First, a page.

US ambassador Joe Hockey warns North Korea crisis 'has to come to a head'
December 8 2017
Australia's ambassador to Washington, Joe Hockey, has predicted the North Korea standoff "has to come to a head" – including possibly through military action – and firmly backed President Donald Trump's "unconventional" approach to the nuclear crisis.
Mr Hockey also said during a visit to Canberra on Friday that Australian cities were targets for the hermit regime of Kim Jong-un and needed to be protected.
"Rolling over and tickling the tummy of Kim Jong-un is not the answer. It's just not," he said. "We're a target. Our cities are targets. Our people are targets. This guy's unhinged and we've got to protect our people as the United States has to protect its people."
Mr Hockey effectively defended what some commentators have branded Mr Trump's "mad man theory" approach - acting unconventionally to break the previous patterns of predictability that had failed to curb the regime's nuclear program.
This unconventional approach had helped push China into doing more to impose pressure on its neighbour - which depends overwhelmingly on China for its economic activity - through sanctions.
"You've got to be unconventional because conventional, traditional channels are not working in certain areas," he said.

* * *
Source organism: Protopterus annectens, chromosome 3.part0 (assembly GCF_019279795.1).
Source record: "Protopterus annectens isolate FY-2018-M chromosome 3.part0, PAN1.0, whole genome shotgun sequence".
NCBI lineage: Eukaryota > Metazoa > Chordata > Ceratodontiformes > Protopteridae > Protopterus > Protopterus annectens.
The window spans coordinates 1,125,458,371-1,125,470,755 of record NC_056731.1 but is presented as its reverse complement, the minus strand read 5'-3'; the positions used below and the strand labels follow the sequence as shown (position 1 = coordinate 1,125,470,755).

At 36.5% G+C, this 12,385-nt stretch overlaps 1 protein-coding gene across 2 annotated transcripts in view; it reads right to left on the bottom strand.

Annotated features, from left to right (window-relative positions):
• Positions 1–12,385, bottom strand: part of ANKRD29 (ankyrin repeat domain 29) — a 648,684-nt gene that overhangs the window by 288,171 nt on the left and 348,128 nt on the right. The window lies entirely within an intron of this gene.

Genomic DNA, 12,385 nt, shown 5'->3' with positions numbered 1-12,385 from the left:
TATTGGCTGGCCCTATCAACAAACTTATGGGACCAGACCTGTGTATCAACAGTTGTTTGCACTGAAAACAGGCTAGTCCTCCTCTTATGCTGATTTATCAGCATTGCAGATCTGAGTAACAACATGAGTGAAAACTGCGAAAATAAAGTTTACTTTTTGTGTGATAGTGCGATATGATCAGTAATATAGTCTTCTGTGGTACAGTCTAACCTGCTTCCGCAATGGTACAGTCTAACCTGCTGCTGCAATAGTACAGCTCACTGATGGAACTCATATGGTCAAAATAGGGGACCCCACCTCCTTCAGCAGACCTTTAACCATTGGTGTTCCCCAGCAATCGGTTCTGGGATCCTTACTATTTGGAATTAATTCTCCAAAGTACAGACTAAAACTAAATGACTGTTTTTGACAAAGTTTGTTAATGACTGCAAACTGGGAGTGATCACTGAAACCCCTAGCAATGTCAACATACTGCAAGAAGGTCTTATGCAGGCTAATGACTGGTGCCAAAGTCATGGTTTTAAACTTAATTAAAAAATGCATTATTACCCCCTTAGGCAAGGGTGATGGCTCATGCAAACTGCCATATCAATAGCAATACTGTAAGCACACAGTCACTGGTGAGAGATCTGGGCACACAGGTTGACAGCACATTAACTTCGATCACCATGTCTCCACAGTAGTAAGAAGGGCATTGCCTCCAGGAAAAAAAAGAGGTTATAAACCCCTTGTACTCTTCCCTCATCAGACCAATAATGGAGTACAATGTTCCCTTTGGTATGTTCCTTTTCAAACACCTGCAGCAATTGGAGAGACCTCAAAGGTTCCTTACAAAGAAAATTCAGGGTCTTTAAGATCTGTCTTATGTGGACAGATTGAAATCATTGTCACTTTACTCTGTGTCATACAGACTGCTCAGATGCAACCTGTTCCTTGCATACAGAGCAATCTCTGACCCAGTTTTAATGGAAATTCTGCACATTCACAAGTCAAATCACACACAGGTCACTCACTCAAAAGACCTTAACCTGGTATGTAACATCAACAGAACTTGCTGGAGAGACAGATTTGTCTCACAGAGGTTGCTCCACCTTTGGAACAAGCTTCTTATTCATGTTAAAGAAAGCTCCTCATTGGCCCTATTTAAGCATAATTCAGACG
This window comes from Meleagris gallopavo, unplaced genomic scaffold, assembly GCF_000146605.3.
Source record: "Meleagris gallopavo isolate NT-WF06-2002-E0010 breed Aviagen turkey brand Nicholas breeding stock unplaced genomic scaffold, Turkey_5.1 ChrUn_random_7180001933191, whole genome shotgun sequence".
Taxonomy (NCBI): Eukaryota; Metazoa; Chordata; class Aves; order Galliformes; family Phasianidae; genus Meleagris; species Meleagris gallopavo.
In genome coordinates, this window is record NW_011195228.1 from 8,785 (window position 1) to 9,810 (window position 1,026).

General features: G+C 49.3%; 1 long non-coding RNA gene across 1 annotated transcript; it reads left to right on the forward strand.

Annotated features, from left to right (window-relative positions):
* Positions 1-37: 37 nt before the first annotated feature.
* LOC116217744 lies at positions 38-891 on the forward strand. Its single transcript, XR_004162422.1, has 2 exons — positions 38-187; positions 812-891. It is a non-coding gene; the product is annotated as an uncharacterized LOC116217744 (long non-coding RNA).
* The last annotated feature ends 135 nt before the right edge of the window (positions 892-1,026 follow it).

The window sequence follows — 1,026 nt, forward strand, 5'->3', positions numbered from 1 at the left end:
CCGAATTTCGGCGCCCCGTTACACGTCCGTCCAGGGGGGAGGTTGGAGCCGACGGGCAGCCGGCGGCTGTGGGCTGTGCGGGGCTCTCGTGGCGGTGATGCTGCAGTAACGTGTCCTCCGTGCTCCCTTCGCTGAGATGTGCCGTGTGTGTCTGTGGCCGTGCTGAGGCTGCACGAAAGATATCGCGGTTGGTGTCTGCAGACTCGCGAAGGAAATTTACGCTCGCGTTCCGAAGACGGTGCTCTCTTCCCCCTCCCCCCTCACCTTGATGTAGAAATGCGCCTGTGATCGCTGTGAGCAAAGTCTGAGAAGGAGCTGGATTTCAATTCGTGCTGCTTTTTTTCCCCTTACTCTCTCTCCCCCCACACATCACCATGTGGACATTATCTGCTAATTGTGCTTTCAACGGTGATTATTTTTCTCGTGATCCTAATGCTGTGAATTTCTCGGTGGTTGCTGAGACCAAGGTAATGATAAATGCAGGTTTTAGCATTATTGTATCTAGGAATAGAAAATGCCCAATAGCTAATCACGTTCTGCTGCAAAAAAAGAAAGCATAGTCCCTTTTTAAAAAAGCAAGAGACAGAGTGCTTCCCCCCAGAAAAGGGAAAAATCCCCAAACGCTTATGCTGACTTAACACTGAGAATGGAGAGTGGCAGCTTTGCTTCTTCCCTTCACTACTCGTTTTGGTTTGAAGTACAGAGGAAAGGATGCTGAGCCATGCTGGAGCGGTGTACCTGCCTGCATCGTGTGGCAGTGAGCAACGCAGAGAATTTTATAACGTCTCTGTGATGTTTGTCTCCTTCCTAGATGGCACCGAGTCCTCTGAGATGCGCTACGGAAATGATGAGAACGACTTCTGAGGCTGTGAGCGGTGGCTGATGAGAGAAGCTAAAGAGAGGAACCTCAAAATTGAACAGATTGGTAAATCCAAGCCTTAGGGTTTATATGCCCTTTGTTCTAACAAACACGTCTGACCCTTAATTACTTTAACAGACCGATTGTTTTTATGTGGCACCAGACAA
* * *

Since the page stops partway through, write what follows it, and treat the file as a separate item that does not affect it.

"History tells us a lesson that you can't let crazy people have weapons that can cause enormous harm and have a displayed history of being fearless in the deployment of weapons against even his own family as Kim Jong-un has done. And it has to come to a head."
"Such a disparate country with so many different interests ... can't be led. It can be governed. And in that sense, Donald Trump is reacting to the mood of the people," he said.
With wealth and education divides much wider than they were in Australia – the former divide wider than it had been since the 1920s – a "huge amount of steam" had been released and "thank god it went off in the election", he addded.
He pointed out that more Americans died in the Civil War than all other wars it had fought in combined. Asked whether he thought whether US society was headed in that direction again, he said: "No, but I would never for a second underestimate the capacity for that nation to be divided."
Mr Hockey said the Australian reaction to foreign influence – particularly focussing on China – was being "very closely watched" in Washington.
"Americans raise it with me all the time, because it's also directly related to any potential shift by their closest ally towards China," he said.
He said Prime Minister Malcolm Turnbull had a "closer and more respectful relationship" with Mr Trump than almost any other world leader.